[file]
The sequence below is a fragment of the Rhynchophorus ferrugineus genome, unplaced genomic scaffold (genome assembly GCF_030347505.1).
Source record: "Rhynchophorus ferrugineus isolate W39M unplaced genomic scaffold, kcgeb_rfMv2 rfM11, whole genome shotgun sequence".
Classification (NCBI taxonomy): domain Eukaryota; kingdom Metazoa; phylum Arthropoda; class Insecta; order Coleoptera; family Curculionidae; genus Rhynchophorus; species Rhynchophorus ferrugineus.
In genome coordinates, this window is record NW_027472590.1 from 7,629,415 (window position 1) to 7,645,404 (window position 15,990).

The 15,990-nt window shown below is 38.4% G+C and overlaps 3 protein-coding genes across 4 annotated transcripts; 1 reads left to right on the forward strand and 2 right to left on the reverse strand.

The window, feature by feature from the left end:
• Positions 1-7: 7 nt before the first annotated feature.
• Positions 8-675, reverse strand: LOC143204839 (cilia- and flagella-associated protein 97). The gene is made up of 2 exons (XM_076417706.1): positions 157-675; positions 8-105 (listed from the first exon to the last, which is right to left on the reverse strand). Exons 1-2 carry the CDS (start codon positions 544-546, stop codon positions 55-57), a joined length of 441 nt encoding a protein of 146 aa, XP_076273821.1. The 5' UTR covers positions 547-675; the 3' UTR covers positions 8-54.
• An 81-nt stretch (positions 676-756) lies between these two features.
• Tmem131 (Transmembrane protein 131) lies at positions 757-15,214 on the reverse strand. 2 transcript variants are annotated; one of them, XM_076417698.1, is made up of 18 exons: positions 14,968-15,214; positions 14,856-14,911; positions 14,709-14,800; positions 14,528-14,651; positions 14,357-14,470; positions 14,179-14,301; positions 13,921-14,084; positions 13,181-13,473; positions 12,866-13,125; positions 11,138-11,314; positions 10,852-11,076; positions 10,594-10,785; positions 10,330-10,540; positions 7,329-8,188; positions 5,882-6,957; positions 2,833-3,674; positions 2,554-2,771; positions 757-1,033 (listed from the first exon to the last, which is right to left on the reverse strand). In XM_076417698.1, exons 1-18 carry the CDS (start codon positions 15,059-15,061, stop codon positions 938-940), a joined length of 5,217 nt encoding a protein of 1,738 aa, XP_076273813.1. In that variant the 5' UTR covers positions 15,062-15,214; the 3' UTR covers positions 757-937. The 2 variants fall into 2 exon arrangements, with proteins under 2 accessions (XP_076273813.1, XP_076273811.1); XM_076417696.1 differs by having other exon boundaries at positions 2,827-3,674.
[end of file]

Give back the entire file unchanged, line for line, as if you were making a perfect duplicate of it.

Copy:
The sequence below is a fragment of the Rhynchophorus ferrugineus genome, unplaced genomic scaffold (genome assembly GCF_030347505.1).
Source record: "Rhynchophorus ferrugineus isolate W39M unplaced genomic scaffold, kcgeb_rfMv2 rfM11, whole genome shotgun sequence".
Classification (NCBI taxonomy): domain Eukaryota; kingdom Metazoa; phylum Arthropoda; class Insecta; order Coleoptera; family Curculionidae; genus Rhynchophorus; species Rhynchophorus ferrugineus.
In genome coordinates, this window is record NW_027472590.1 from 7,629,415 (window position 1) to 7,645,404 (window position 15,990).

The 15,990-nt window shown below is 38.4% G+C and overlaps 3 protein-coding genes across 4 annotated transcripts; 1 reads left to right on the forward strand and 2 right to left on the reverse strand.

The window, feature by feature from the left end:
• Positions 1-7: 7 nt before the first annotated feature.
• Positions 8-675, reverse strand: LOC143204839 (cilia- and flagella-associated protein 97). The gene is made up of 2 exons (XM_076417706.1): positions 157-675; positions 8-105 (listed from the first exon to the last, which is right to left on the reverse strand). Exons 1-2 carry the CDS (start codon positions 544-546, stop codon positions 55-57), a joined length of 441 nt encoding a protein of 146 aa, XP_076273821.1. The 5' UTR covers positions 547-675; the 3' UTR covers positions 8-54.
• An 81-nt stretch (positions 676-756) lies between these two features.
• Tmem131 (Transmembrane protein 131) lies at positions 757-15,214 on the reverse strand. 2 transcript variants are annotated; one of them, XM_076417698.1, is made up of 18 exons: positions 14,968-15,214; positions 14,856-14,911; positions 14,709-14,800; positions 14,528-14,651; positions 14,357-14,470; positions 14,179-14,301; positions 13,921-14,084; positions 13,181-13,473; positions 12,866-13,125; positions 11,138-11,314; positions 10,852-11,076; positions 10,594-10,785; positions 10,330-10,540; positions 7,329-8,188; positions 5,882-6,957; positions 2,833-3,674; positions 2,554-2,771; positions 757-1,033 (listed from the first exon to the last, which is right to left on the reverse strand). In XM_076417698.1, exons 1-18 carry the CDS (start codon positions 15,059-15,061, stop codon positions 938-940), a joined length of 5,217 nt encoding a protein of 1,738 aa, XP_076273813.1. In that variant the 5' UTR covers positions 15,062-15,214; the 3' UTR covers positions 757-937. The 2 variants fall into 2 exon arrangements, with proteins under 2 accessions (XP_076273813.1, XP_076273811.1); XM_076417696.1 differs by having other exon boundaries at positions 2,827-3,674.